Open? The devs give less than a fuck if anyone else uses it. They are their own target audience. They can't stop you from using it since they've made it freely available, but if you ever attempt to interact with them in any way, they will very likely strongly discourage you from it, and by that I mean they will tell you to fuck off back to wherever it is you came from. Unless of course you be quiet, stay out of the way, and maybe make yourself useful to the project, and then they will warm up to you a bit.
>i dont even know why i was curious about open bsd in the first place.
Me either. Were you expecting someone to beg you? Did Slackware beg you to use it? You should stick to what you're happy with. Despite how negative my view of it may sound, there is a lot to like about Slackware. It's the distro that is the most BSD-like after all--you know those nice, simple-text init scripts you use? That's the standard in the BSDs as well.
OpenBSD people aren't even as unfriendly as you say. They can be genuinely helpful and supportive if you act intelligently. Even better if you're being helpful yourself. This even includes the dreaded bogeyman Theo.
There are just lots of people who don't bother reading before asking. Name a community where help vampirism is welcomed with open arms.
NetBSD has miraculously not died yet. It actually seems to be gaining more popularity lately, if only little by little. 7.0 is a really good release and is getting some well-deserved hype.
For one thing FreeBSD has a friendlier, more open community. The OpenBSD devs are a bit notorious for their lack of social skills. OpenBSD literally exists because of Theo de Raadt's lack of social skills.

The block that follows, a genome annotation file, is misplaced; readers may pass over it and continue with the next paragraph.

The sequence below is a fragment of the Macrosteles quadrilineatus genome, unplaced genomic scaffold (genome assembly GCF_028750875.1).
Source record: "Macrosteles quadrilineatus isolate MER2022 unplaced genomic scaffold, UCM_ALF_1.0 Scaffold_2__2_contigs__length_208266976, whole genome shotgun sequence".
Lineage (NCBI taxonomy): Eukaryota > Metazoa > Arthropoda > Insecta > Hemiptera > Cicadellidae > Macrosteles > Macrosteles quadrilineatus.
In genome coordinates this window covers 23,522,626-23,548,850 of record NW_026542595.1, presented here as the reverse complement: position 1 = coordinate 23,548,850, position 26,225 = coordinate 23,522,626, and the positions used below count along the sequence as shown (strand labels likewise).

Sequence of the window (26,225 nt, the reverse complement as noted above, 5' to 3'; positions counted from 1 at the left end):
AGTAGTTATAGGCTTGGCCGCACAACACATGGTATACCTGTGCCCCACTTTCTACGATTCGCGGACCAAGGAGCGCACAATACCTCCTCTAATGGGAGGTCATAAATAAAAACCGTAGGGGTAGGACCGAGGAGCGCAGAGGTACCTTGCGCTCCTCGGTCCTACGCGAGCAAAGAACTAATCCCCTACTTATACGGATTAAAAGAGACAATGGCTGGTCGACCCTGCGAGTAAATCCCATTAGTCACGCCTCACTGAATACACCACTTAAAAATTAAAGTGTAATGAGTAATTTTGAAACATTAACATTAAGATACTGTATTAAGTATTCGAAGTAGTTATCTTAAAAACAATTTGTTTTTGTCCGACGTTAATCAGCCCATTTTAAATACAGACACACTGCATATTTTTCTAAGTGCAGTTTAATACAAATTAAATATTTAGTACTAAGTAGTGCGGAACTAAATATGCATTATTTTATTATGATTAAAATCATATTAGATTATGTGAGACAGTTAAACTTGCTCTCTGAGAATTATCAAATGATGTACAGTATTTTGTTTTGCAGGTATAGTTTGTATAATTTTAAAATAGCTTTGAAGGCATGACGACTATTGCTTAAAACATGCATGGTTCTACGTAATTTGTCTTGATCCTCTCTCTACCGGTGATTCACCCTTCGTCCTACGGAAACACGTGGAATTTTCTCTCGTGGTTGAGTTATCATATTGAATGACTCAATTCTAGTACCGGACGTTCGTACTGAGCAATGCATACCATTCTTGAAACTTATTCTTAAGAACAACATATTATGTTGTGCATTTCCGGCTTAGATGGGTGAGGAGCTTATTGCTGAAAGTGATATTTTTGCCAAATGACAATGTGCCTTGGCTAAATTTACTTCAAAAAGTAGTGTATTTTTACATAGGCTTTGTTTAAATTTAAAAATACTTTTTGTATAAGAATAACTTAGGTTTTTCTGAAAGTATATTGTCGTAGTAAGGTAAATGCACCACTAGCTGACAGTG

As far as the two OSes themselves go, FreeBSD is the better choice if your server needs are complex, or if performance is a big concern. OpenBSD is better if you need a simple server that's reliable, and security is your top priority. FreeBSD just gives you more options and flexibility usually, but sometime that can be complete overkill.
One last thing worth noting is hardware support. You've no doubt heard that the BSDs can be a bit of a headache when it comes to getting hardware to work, and it's true. However that largely has to do with graphics cards and wireless adapters, neither of which are all that big of a concern when running a server. Other hardware is much more forgiving usually.
GPL fans said the great problem we would face is that companies would take our BSD code, modify it, and not give back.
Nope—the great problem we face is that people would wrap the GPL around our code, and lock us out in the same way that these supposed companies would lock us out. Just like the Linux community, we have many companies giving us code back, all the time. But once the code is GPL'd, we cannot get it back. ~~ Theo de Raadt
>Or ZFS good enough?
That depends. Are you talking about using it on a server, or a desktop? Is that server just a personal email server, or is it an enterprise server? For a personal server it's complete overkill. For a desktop it is complete overkill, and very likely detrimental.
I don't really know much about Dragonfly, except that everyone, including it's on devs say that it's not quiet suitable for a production environment yet.
You could also just chain load http://boot.salstar.sk if the client has WAN access